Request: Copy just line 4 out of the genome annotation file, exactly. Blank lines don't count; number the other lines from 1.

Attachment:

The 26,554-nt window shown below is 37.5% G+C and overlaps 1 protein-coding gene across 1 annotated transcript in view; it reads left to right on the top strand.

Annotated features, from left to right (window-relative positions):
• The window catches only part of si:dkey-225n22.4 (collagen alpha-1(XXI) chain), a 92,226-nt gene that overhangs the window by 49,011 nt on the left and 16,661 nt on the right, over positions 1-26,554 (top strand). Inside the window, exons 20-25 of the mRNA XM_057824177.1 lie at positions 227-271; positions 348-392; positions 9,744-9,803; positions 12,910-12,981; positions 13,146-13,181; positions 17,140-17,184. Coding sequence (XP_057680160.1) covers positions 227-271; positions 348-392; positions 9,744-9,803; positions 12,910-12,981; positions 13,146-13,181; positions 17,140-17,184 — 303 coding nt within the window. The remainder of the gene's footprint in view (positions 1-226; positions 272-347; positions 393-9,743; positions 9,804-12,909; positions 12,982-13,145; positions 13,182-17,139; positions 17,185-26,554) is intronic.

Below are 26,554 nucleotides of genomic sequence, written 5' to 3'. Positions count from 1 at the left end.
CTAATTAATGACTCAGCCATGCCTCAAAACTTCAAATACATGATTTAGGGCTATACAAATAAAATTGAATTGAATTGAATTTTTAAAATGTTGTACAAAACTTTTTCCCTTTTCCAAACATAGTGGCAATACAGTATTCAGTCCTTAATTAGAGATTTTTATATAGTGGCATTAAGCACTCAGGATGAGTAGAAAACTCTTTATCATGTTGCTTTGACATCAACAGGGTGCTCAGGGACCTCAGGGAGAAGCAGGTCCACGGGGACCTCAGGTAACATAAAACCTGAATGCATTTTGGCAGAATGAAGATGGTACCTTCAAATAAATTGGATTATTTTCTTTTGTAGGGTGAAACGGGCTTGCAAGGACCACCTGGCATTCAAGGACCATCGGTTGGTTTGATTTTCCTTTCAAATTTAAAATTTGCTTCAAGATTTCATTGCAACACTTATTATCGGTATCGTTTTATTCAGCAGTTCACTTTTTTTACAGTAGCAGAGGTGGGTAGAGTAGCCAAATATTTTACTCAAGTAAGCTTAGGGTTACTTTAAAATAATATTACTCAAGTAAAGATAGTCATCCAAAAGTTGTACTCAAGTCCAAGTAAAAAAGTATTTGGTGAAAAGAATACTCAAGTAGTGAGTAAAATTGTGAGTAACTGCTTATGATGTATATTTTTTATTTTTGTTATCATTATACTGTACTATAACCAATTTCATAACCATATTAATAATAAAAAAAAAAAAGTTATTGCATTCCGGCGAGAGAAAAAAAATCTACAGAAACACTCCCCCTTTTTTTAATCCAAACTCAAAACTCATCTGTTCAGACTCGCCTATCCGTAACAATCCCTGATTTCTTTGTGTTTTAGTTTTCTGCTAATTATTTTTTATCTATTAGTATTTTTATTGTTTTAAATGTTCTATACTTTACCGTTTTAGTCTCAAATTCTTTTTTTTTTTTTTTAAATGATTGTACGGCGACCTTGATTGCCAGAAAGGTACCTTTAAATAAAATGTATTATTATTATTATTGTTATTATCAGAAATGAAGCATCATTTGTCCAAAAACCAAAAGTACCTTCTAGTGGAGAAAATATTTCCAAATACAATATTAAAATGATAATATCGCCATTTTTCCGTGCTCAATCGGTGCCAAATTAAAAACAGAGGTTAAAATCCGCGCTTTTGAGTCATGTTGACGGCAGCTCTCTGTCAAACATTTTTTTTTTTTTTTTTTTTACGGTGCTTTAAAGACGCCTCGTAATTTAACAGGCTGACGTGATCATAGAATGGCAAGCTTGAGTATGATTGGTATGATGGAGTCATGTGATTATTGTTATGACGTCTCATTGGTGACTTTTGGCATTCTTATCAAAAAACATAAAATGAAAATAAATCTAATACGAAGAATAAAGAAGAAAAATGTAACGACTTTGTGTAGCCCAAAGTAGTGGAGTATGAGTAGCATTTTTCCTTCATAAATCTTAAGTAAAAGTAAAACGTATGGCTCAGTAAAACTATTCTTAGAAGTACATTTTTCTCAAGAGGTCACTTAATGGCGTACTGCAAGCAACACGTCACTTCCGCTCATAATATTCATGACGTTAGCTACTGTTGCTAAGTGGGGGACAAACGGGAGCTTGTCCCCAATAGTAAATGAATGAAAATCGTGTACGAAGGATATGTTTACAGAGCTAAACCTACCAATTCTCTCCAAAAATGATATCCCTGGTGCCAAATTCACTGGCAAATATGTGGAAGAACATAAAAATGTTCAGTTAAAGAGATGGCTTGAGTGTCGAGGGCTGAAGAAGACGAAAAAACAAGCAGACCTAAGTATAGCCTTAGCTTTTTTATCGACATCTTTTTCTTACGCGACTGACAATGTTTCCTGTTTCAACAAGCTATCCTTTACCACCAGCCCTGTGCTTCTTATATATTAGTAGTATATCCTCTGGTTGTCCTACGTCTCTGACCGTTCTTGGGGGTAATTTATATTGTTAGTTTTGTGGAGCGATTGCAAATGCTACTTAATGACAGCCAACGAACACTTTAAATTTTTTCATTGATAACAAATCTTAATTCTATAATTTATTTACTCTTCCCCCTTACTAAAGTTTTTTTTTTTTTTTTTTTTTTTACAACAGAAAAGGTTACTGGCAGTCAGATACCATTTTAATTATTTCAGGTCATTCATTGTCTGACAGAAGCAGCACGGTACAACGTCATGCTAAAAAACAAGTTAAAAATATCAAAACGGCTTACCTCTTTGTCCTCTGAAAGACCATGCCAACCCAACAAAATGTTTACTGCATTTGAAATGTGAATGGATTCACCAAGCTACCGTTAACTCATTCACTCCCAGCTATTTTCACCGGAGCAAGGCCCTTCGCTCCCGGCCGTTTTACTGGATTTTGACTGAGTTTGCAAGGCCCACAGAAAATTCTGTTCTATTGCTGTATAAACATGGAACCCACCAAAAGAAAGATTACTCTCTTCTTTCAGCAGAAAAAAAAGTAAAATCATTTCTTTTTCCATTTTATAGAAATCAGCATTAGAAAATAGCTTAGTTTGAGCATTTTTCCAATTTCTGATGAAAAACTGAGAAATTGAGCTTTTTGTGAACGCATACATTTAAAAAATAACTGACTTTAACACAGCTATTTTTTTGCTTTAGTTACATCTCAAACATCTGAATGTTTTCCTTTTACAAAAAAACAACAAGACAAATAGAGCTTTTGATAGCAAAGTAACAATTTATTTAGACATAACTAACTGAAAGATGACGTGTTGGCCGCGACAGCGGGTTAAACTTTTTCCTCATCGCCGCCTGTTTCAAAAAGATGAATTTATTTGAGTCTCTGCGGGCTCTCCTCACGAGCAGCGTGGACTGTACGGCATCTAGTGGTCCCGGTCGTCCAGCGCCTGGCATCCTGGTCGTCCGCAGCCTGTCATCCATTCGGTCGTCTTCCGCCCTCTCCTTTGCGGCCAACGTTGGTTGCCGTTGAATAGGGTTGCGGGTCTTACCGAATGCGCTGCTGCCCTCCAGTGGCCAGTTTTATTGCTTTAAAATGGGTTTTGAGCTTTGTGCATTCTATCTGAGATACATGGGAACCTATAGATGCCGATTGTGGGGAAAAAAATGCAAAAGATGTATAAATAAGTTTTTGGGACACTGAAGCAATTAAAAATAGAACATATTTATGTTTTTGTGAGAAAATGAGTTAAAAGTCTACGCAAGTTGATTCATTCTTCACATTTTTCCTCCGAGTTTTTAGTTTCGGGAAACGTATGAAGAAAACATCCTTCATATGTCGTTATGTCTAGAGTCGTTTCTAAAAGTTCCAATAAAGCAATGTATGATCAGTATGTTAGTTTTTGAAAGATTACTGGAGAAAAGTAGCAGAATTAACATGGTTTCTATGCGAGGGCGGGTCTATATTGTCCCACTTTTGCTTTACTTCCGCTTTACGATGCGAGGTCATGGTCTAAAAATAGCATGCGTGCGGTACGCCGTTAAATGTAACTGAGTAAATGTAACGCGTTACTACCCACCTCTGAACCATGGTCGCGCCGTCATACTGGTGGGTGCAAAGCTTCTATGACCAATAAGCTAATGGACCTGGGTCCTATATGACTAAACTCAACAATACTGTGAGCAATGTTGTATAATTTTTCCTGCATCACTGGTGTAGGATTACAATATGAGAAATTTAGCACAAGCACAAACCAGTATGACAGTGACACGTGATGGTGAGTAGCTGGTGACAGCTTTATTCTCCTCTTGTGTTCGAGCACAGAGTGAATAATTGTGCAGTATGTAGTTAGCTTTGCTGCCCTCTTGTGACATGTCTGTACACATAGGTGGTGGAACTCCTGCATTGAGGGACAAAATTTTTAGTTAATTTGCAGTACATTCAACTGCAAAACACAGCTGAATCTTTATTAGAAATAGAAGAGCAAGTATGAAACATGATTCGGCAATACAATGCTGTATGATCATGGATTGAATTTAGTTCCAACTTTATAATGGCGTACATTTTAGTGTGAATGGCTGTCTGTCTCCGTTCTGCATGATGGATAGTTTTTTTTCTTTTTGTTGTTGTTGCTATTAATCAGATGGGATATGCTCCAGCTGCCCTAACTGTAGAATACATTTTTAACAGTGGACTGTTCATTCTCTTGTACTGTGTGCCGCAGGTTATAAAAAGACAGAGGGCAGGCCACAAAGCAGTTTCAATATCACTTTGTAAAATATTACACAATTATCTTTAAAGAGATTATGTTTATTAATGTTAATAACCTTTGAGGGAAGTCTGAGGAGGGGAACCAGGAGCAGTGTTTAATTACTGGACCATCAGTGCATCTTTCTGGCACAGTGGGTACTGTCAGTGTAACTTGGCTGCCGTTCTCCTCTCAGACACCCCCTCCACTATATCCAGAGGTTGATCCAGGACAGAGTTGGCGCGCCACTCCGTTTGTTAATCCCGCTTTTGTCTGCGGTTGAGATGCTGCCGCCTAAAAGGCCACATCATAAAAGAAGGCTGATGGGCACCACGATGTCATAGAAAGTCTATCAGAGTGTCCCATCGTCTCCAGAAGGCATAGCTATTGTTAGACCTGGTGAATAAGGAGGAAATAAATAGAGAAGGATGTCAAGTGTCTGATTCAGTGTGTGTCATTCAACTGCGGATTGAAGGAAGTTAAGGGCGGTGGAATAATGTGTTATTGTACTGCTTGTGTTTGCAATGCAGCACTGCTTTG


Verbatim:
Below are 26,554 nucleotides of genomic sequence, written 5' to 3'. Positions count from 1 at the left end.